Biden’s extension of the student-debt pause is profoundly unjust — and cravenly political
President Joe Biden says he wants to build our economy “from the bottom up and the middle out.” But his latest move will give doctors and lawyers thousands in benefits while leaving working-class Americans on the hook for billions more in taxes.
The Biden administration just announced it’s extending the “pause” on student-debt payments yet again — this time through 60 days after June 30 or until court cases surrounding the president’s broader student-debt cancellation efforts are resolved.
Implemented at the start of the COVID-19 pandemic amid tremendous economic disruption, the pause allows borrowers to skip their student-loan payments, and it outright forgives the interest owed while it’s in place.
This was supposed to be a very short-term measure, enacted in March 2020 when people’s jobs were locked down and many Americans couldn’t pay their bills. Yet years later, after almost all the other “emergency” programs have been allowed to expire, the president is extending the “pause” again — even though the economic disruption facing college grads has long since faded.
College graduates’ unemployment rate is down to less than 2%, meaning they’ve fully recovered from the pandemic’s effects. So they clearly don’t need a further vacation from their financial responsibilities. But the “pause” is worse than unnecessary. It costs taxpayers billions a month and is actually deeply regressive, mostly benefiting the elite, especially those with advanced degrees.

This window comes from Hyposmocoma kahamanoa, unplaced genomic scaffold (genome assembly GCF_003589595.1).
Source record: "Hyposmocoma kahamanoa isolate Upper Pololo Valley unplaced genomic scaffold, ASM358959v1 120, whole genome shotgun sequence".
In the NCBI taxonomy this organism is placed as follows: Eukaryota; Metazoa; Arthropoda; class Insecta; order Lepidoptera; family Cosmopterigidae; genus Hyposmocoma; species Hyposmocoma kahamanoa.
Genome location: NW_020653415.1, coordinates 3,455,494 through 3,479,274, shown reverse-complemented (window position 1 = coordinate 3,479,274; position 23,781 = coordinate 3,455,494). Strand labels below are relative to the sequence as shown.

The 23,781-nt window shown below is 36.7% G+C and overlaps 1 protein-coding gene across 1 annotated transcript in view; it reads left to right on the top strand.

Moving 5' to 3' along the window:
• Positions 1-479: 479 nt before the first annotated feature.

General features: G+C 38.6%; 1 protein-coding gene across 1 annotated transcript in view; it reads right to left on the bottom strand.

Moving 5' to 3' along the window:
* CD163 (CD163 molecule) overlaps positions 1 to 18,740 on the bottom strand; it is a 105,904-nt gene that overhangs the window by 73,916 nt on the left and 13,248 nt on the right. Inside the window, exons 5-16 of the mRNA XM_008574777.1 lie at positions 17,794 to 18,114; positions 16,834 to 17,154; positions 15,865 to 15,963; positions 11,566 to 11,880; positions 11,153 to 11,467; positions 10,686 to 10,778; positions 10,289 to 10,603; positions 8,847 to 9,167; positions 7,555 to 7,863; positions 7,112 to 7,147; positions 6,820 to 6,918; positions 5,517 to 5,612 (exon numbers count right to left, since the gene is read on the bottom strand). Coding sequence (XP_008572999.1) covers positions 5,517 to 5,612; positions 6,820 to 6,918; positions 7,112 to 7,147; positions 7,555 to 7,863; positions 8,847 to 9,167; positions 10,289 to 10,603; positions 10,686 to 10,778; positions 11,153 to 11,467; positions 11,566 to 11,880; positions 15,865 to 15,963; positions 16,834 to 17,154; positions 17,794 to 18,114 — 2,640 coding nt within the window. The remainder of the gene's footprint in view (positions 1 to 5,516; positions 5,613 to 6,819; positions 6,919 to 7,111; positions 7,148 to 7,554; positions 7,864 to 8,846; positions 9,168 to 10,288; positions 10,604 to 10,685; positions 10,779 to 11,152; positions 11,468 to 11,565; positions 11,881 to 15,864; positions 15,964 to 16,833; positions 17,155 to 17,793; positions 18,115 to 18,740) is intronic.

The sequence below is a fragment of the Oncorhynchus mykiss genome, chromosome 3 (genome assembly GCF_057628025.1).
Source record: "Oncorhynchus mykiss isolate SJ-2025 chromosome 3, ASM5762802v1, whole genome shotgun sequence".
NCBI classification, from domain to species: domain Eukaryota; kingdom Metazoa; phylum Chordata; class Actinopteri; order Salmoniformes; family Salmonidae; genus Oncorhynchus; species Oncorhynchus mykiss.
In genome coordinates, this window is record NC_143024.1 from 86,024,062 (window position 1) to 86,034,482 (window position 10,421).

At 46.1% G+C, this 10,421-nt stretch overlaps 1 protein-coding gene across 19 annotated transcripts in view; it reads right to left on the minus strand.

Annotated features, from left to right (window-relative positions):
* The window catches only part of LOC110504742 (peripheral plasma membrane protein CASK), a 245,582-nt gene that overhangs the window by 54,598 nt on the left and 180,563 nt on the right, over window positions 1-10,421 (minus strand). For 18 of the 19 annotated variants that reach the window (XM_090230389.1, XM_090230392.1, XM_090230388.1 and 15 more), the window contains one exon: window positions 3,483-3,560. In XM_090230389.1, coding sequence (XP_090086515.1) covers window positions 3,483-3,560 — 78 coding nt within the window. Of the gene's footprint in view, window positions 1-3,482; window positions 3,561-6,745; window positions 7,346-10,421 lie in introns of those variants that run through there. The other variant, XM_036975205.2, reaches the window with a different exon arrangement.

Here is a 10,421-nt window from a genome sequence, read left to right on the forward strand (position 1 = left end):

The biggest beneficiaries of extending the pause will be doctors, lawyers and people with graduate degrees, according to the nonpartisan Committee for a Responsible Federal Budget. That’s certainly who has profited so far.
CRFB’s experts estimate that between the waived interest payments and the debt-eroding effects of inflation, by the end of the year doctors will have received an average of $68,000 in total debt forgiveness from the pause. Lawyers will have collected a tidy $41,500, with master’s degree-holders getting around $18,500.
Apparently that wasn’t enough: Biden decided these struggling classes of Americans were in desperate need of more taxpayer-funded relief.
This move really is almost exclusively helping the well-off. All told, more than “three-quarters of the benefit of the pause goes to the top half” of earners, CRFB says. On the other hand, your average waiter, trucker and Uber driver — who didn’t go to college — will get exactly $0 in benefits. Yet they’ll still be on the hook for the tens of billions this extension will cost us taxpayers, of course.
That’s right: At a time inflation is already costing families thousands and leaving hardworking Americans struggling to make ends meet, Biden is putting them on the hook for billions more to comfort an affluent, highly educated slice of America’s elite.
This is a profound injustice — and frankly it reeks of partisan clientelism.
Student-debt relief disproportionately benefits demographic constituencies that lean heavily Democratic. Younger people, people with advanced degrees and urbanites are all more likely to have student debt than other Americans. They’re also much more likely to vote for Democrats.
This is no coincidence.
Biden has backpedaled from his August promise, as James Bovard predicted he would in these pages: “The student-loan payment pause is gonna end,” the prez said then. “It is time for the payments to resume.”
Biden didn’t announce an end before the midterms, though. Indeed, he thanked “the young people of this nation” who voted for “student debt relief” — and helped Democrats dodge disaster in the election.
Now Biden’s party is hoping to gain a solid Senate majority in Georgia’s Dec. 6 runoff between Democratic Sen. Raphael Warnock and GOP challenger Herschel Walker. As Bovard notes of the extension, “This is forcing taxpayers to make a $25+ billion contribution to Warnock’s GA Senate campaign.”
President Biden has a line he loves to trot out: “Don’t tell me what you value, show me your budget, and I’ll tell you what you value.” Well, if his budget is anything to go by, this president values rewarding his affluent voter base over doing what’s best for the American people.
Brad Polumbo is a Robert Novak journalism fellow and the co-founder of Based Politics.
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